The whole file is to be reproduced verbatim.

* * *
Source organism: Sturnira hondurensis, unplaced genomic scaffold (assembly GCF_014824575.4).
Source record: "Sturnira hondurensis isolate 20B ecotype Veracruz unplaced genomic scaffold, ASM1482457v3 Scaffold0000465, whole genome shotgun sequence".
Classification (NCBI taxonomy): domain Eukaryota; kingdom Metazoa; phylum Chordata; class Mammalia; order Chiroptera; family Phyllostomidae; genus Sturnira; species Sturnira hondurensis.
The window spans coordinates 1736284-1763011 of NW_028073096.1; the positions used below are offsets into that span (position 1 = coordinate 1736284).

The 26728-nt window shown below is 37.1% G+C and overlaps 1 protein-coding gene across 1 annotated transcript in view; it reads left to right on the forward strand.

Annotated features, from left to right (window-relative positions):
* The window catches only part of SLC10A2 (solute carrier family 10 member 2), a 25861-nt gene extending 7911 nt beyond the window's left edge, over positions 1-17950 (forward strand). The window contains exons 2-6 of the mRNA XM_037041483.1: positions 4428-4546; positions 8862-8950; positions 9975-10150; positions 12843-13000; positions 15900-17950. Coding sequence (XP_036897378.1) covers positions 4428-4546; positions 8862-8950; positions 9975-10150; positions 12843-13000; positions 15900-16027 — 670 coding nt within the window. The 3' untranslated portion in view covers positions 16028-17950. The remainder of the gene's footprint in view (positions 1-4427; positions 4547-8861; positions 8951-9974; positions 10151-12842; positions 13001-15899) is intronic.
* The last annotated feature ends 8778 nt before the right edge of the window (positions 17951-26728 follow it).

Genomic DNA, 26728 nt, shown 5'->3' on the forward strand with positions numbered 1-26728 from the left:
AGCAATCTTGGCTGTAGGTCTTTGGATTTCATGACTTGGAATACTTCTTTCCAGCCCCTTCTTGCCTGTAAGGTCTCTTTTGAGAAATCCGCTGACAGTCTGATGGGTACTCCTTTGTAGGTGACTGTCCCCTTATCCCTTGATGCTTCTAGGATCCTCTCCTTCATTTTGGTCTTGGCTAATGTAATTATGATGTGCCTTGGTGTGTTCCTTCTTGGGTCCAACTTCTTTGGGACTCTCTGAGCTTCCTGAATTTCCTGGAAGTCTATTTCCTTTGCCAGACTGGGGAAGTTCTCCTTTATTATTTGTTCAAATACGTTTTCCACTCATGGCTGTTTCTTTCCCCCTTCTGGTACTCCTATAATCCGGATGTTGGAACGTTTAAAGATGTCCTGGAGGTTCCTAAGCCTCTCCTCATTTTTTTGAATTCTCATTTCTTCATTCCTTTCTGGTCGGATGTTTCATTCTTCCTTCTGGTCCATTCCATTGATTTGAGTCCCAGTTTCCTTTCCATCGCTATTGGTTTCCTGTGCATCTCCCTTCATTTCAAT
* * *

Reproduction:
Source organism: Sturnira hondurensis, unplaced genomic scaffold (assembly GCF_014824575.4).
Source record: "Sturnira hondurensis isolate 20B ecotype Veracruz unplaced genomic scaffold, ASM1482457v3 Scaffold0000465, whole genome shotgun sequence".
Classification (NCBI taxonomy): domain Eukaryota; kingdom Metazoa; phylum Chordata; class Mammalia; order Chiroptera; family Phyllostomidae; genus Sturnira; species Sturnira hondurensis.
The window spans coordinates 1736284-1763011 of NW_028073096.1; the positions used below are offsets into that span (position 1 = coordinate 1736284).

The 26728-nt window shown below is 37.1% G+C and overlaps 1 protein-coding gene across 1 annotated transcript in view; it reads left to right on the forward strand.

Annotated features, from left to right (window-relative positions):
* The window catches only part of SLC10A2 (solute carrier family 10 member 2), a 25861-nt gene extending 7911 nt beyond the window's left edge, over positions 1-17950 (forward strand). The window contains exons 2-6 of the mRNA XM_037041483.1: positions 4428-4546; positions 8862-8950; positions 9975-10150; positions 12843-13000; positions 15900-17950. Coding sequence (XP_036897378.1) covers positions 4428-4546; positions 8862-8950; positions 9975-10150; positions 12843-13000; positions 15900-16027 — 670 coding nt within the window. The 3' untranslated portion in view covers positions 16028-17950. The remainder of the gene's footprint in view (positions 1-4427; positions 4547-8861; positions 8951-9974; positions 10151-12842; positions 13001-15899) is intronic.
* The last annotated feature ends 8778 nt before the right edge of the window (positions 17951-26728 follow it).

Genomic DNA, 26728 nt, shown 5'->3' on the forward strand with positions numbered 1-26728 from the left:
AGCAATCTTGGCTGTAGGTCTTTGGATTTCATGACTTGGAATACTTCTTTCCAGCCCCTTCTTGCCTGTAAGGTCTCTTTTGAGAAATCCGCTGACAGTCTGATGGGTACTCCTTTGTAGGTGACTGTCCCCTTATCCCTTGATGCTTCTAGGATCCTCTCCTTCATTTTGGTCTTGGCTAATGTAATTATGATGTGCCTTGGTGTGTTCCTTCTTGGGTCCAACTTCTTTGGGACTCTCTGAGCTTCCTGAATTTCCTGGAAGTCTATTTCCTTTGCCAGACTGGGGAAGTTCTCCTTTATTATTTGTTCAAATACGTTTTCCACTCATGGCTGTTTCTTTCCCCCTTCTGGTACTCCTATAATCCGGATGTTGGAACGTTTAAAGATGTCCTGGAGGTTCCTAAGCCTCTCCTCATTTTTTTGAATTCTCATTTCTTCATTCCTTTCTGGTCGGATGTTTCATTCTTCCTTCTGGTCCATTCCATTGATTTGAGTCCCAGTTTCCTTTCCATCGCTATTGGTTTCCTGTGCATCTCCCTTCATTTCAAT